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Volume enclosed by a spherical coordinate surface

  1. Jul 14, 2012 #1
    1. The problem statement, all variables and given/known data

    Find the volume enclosed by the spherical coordinate surface ρ = 2sin∅


    2. Relevant equations

    dV = ∫∫∫(ρ^2)sin∅dρd∅dθ

    3. The attempt at a solution


    (Sorry about my notation!)

    Alright, here's what I've done so far...

    Since the region is a torus, centered around the z-axis, I began by finding my limits of integration for ρ, which I think would simply be from 0 to 2sin∅.

    For my limits for ∅, I started at the utmost point on the positive z-axis, which I believe is 0 in regards to ∅, and it covers the entire ∅ "region" down to the negative z axis, so the limits are 0 to pi.

    And for θ, I got simply 0 to 2pi.

    Given those limits, integrating ((ρ^2)sin∅)dρd∅dθ, I wind up with 0, which on the one hand, I've convinced myself makes sense, since it is a torus, and it is symmetrical about the axes (like saying the area under the cosine from 0 to 2pi is 0). On the other hand, a volume of 0 for a physical object simply doesn't make sense.

    I have a feeling I'm simply going about the limits wrong. If I've got those right, I'll post my integration work in case someone can spot the problem.

    Thanks guys!
     
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  3. Jul 14, 2012 #2

    HallsofIvy

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    So what you are saying is that your integral is
    [tex]\int_{\theta= 0}^{2\pi}\int_{\phi= 0}^\pi\int_{\rho= 0}^{2\sin(\phi)} \rho^2sin(\phi) d\rho d\phi d\theta[/tex]
    Clearly, the [itex]\theta[/itex] integral gives a factor or [itex]2\pi[/itex]. Also, the integral of [itex]\rho^2[/itex] is [itex](1/3)\rho^3[/itex] so, evaluating that integral we have
    [tex]\frac{16}{3}\int_0^\pi sin^4(\phi)d\phi[/tex]
    I do not get 0 when I integrate that.
     
  4. Jul 14, 2012 #3
    Ok, so as far as my limits of integration go, those are ok?

    I also get (1/3)[itex]\rho[/itex]^3, and evaluating at 2sin[itex]\phi[/itex] I get 8/3∫∫sin^4([itex]\phi[/itex]) d[itex]\phi[/itex]d[itex]\theta[/itex]. I'm not sure where I ought to be getting 16 from?

    As for ∫∫sin^4([itex]\phi[/itex]) d[itex]\phi[/itex]d[itex]\theta[/itex], I think I'm simply screwing up some basic calculus. I said that integral of sin^4([itex]\phi[/itex]) is -cos^4(([itex]\phi[/itex]). Should I be using some trig substitutions rather than making that leap?

    Then I evaluated that from 0 to pi, which gives me -1 + 1, so I can't even make it to my dθ integral...

    Thinking this is a trig substition I'm forgetting...
     
  5. Jul 14, 2012 #4

    LCKurtz

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    Yes, you should. Start by writing ##\sin^4\phi## as ##(\sin^2 \phi)^2## and using ##\sin^2\phi = \frac {1-\cos(2\phi)} 2##. Then after a little algebra you will need a double angle formula again...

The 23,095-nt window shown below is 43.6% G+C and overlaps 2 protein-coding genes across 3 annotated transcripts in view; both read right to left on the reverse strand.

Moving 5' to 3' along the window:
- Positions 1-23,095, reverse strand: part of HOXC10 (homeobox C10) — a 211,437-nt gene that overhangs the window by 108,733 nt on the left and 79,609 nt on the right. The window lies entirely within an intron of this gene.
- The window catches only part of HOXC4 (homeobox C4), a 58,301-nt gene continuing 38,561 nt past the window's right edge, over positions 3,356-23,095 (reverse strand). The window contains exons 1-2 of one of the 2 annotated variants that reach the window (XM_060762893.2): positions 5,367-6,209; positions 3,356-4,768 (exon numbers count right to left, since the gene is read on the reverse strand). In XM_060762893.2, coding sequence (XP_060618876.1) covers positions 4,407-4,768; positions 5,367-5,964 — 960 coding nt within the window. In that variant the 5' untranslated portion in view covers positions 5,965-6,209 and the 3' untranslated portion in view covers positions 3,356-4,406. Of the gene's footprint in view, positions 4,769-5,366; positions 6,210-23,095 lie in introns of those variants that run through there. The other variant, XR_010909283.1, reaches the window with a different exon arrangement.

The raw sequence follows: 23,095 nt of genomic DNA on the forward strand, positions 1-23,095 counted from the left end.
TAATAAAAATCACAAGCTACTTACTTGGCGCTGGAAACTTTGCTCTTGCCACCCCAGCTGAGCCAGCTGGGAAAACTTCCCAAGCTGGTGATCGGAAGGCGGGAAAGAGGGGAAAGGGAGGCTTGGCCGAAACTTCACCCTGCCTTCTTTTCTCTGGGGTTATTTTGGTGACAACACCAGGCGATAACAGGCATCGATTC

6. Jul 15, 2012 #5
    Ok, so when I expand (1-cos(2[itex]\phi[/itex])/2)^2, I get 1/4 - (cos(2[itex]\phi[/itex]))/2 + (cos^2(2[itex]\phi[/itex]))/4

    Replacing the last term with a half-angle formula, I have

    1/4 - (cos(2[itex]\phi[/itex]))/2 +1/8 + (cos(2[itex]\phi[/itex]))/8

    At that point, I take the integral of that with respect to [itex]\phi[/itex].

    I wind up with 1/4*[itex]\phi[/itex] - 1/2*sin([itex]\phi[/itex])cos([itex]\phi[/itex]) + 1/8*[itex]\phi[/itex] + 1/8*sin([itex]\phi[/itex])cos([itex]\phi[/itex]).

    Evaluating from 0 to pi, I wind up with:

    1/4pi +1/8pi.

    Integrate that with respect to [itex]\theta[/itex] and evaluating from 0 to 2pi, I get

    8/3(1/2*pi^2 + 1/4*pi^2)

    where 8/3 was from the very first integration of [itex]\rho[/itex].

    Hope this is easy enough to follow along in this format. If you could, let me know if the work looks ago.

    Thanks so much by the way, I really appreciate it.
     
  7. Jul 15, 2012 #6

    LCKurtz

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    Hey, it isn't my job to simplify your answer. :smile: You simplify it, then I will tell you whether it agrees with mine.
     
  8. Jul 15, 2012 #7
    Hehe fair enough. I get 2pi^2.

    Looks like a nice and neat enough answer -- hopefully that's what you got!

    I went through the problem a second time, though, and now I'm finding myself confused about one of the trig substitutions I made. Once I've expanded (1-cos(2ϕ)/2)^2, I'm left with a few terms + (cos^2(2ϕ))/4.

    I know that cos^2(x) = (1 + cos(2x))/2. But since mine is essentially (2x), does it become 1+cos(4x)...or am I beginning to overthink this. I think I am...my 2x = x = theta in that trig sub, so I should be alright.

    Oh jeez, this is my problem, haha. Over-thinking.
     
  9. Jul 15, 2012 #8

    LCKurtz

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    Yes, that's correct.
     
  10. Jul 15, 2012 #9
    Thank you so much. I really appreciate all the help.
     
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